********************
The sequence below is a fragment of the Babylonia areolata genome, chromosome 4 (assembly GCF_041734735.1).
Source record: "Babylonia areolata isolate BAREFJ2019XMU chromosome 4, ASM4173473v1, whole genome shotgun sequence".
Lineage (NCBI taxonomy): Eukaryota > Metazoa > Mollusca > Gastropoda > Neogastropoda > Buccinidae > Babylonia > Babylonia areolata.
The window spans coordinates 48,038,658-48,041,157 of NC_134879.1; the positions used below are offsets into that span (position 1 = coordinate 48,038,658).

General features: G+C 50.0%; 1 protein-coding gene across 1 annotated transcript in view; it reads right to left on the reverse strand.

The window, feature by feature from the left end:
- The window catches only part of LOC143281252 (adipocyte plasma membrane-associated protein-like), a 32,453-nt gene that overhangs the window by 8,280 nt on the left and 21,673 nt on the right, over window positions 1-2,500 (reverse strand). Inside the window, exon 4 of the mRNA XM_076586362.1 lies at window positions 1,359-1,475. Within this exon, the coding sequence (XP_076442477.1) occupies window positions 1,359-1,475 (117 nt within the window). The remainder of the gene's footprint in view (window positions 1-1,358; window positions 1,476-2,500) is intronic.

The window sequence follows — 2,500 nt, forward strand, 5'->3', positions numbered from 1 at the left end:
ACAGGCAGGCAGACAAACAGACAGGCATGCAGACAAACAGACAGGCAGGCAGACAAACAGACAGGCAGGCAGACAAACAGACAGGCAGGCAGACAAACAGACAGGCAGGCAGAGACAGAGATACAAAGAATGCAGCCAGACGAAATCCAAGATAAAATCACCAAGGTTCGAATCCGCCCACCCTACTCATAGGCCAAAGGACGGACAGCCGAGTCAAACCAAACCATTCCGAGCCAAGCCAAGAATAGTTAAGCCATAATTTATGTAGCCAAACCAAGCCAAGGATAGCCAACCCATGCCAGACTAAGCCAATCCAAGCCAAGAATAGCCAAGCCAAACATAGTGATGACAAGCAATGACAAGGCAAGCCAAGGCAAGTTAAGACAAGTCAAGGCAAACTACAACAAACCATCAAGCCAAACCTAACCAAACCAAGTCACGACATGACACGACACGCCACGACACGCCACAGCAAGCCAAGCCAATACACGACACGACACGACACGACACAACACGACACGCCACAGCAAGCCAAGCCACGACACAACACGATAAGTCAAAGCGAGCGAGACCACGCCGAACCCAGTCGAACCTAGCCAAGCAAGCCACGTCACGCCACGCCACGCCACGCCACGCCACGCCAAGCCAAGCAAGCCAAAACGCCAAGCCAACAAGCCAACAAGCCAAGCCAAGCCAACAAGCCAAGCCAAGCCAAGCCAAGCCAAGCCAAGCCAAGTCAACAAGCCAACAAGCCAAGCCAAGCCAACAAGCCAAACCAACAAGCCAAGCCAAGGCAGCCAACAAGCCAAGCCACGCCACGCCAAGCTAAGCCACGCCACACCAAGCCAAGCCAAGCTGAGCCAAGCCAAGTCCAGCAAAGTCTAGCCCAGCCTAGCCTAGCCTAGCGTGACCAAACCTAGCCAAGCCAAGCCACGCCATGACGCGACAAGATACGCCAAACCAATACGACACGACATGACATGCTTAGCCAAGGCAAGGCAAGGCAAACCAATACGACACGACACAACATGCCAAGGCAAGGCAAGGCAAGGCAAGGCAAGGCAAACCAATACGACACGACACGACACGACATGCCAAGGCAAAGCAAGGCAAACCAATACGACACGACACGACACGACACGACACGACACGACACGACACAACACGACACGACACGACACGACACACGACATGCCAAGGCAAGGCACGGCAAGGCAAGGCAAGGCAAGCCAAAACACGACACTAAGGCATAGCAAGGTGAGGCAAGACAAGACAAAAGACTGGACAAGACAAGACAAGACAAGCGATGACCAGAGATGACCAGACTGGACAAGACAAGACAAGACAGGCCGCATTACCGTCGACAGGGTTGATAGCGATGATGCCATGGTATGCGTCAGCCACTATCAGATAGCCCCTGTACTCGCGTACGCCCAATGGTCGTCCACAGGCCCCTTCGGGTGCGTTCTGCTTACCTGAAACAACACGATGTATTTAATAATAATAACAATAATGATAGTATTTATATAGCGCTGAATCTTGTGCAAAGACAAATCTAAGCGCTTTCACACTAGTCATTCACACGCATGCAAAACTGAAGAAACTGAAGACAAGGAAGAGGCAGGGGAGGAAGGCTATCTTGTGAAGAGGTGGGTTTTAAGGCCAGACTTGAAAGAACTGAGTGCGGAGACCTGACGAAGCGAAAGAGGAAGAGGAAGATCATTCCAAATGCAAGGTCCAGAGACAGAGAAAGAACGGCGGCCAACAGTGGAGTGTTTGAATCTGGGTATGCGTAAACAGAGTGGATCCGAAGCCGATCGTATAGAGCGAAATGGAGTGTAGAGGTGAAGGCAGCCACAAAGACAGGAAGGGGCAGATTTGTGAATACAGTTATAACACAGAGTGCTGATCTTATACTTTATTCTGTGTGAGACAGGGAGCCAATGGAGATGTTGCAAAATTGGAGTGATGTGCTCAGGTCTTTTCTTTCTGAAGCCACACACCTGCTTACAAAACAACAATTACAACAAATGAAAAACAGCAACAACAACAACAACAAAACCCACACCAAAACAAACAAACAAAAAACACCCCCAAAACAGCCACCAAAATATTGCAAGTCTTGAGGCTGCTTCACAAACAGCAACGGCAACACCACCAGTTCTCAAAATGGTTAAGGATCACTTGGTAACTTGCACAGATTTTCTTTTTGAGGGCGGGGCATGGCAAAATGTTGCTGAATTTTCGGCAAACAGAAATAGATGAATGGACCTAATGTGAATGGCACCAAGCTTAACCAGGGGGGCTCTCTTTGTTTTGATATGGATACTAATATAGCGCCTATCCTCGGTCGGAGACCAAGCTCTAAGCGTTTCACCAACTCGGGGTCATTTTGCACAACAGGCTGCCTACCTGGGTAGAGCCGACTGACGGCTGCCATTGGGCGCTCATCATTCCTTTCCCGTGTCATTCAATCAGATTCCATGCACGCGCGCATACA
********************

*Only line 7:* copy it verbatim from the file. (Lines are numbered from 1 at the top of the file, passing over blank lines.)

- The window catches only part of LOC143281252 (adipocyte plasma membrane-associated protein-like), a 32,453-nt gene that overhangs the window by 8,280 nt on the left and 21,673 nt on the right, over window positions 1-2,500 (reverse strand). Inside the window, exon 4 of the mRNA XM_076586362.1 lies at window positions 1,359-1,475. Within this exon, the coding sequence (XP_076442477.1) occupies window positions 1,359-1,475 (117 nt within the window). The remainder of the gene's footprint in view (window positions 1-1,358; window positions 1,476-2,500) is intronic.